This volume was a bit of a disappointment. It seems that many of the good essays were hoovered up into The Common Reader, so 13 of the articles which should have been in this volume end up in Volume IV, in addition to The Common Reader. Of course, this being Woolf, there is plenty of gold left to mine from this ore.
A short column in 1924 rails against motor-cars. “The cheapening of motor-cars is another step towards the ruin of the country road. It is already almost impossible to take one’s pleasure walking, and only inevitable necessity impels the owners of children or dogs to venture their limbs upon what is now little better than an unfenced railway track. On the line itself there are at least rails and signals to ensure some kind of safety. But on the high road the procession of vehicles is irregular and chaotic, and the pedestrian has to depend upon the consideration and humanity of the motorist, who is in a position to dispense with both if it suits him. That it does suit him those who have lived on the verge of military operations this summer can testify—the approach of a military car being the signal among walkers and cyclists either to dismount and stand still or risk some perfectly wanton onslaught on the part of the military upon the common amenities of the King’s highway. The English road, moreover, is rapidly losing its old character—its colour, here tawny-red, here pearl-white; its flowery and untidy hedges; its quiet; its ancient and irregular charm. It is becoming, instead, black as cinders, smooth as oilcloth, shaven of wild flowers, straightened of corners, a mere racing-track for the convenience of a population seemingly in perpetual and frantic haste not to be late for dinner.”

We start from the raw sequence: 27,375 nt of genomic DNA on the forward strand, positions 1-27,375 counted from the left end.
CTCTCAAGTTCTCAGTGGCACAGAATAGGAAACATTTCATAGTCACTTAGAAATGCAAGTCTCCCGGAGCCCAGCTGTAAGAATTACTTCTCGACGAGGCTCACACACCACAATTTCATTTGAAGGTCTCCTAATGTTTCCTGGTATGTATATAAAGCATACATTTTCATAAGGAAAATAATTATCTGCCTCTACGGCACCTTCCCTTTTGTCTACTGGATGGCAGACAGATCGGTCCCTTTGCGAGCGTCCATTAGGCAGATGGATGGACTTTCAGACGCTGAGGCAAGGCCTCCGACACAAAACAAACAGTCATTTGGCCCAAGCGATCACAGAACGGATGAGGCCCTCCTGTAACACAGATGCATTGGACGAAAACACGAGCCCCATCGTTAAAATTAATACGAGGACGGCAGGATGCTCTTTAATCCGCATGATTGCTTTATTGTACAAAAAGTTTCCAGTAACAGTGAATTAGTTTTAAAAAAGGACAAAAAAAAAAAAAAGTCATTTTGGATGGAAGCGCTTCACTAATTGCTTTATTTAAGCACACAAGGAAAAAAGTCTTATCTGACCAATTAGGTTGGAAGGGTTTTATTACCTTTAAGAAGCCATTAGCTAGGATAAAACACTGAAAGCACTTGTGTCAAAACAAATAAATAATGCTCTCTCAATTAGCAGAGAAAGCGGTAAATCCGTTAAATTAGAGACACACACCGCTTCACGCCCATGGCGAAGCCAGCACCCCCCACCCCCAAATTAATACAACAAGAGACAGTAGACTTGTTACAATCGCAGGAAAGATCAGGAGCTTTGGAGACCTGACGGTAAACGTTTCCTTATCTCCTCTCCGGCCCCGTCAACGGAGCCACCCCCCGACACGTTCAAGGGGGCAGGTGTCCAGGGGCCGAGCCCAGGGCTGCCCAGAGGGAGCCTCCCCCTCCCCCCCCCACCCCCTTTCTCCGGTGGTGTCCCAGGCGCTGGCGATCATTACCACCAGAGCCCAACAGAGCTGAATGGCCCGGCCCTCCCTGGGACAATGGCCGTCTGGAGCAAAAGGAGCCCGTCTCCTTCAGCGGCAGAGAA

A 1920 review plucks at the delicate balance between reader and writer: “But who shall trace how it is that coldness yields to curiosity, and curiosity to warmth, or satisfactorily define what constitutes that relationship between book and reader? For the essence of it is instinctive rather than rational. It is personal, complex, as much composed of the reader’s temperament perhaps as of the writer’s. To make a clean breast of it, hour and season and mood, the day’s brightness or the moment’s despondency, all weigh down the scales. With such impressionable instruments are we provided; of such unstable elements are our judgements compounded. No wonder that a second reading often reverses the verdict of a first.”
A 1923 review of a book about George Gissing contains this gem: “Be yourself with vigour and honesty and uncompromisingly, and it is surprising how you tell upon the landscape. It is arguable that you live almost as long in the manner of Dr Johnson and Samuel Butler as in the other way, which is Shakespeare’s way and Jane Austen’s.”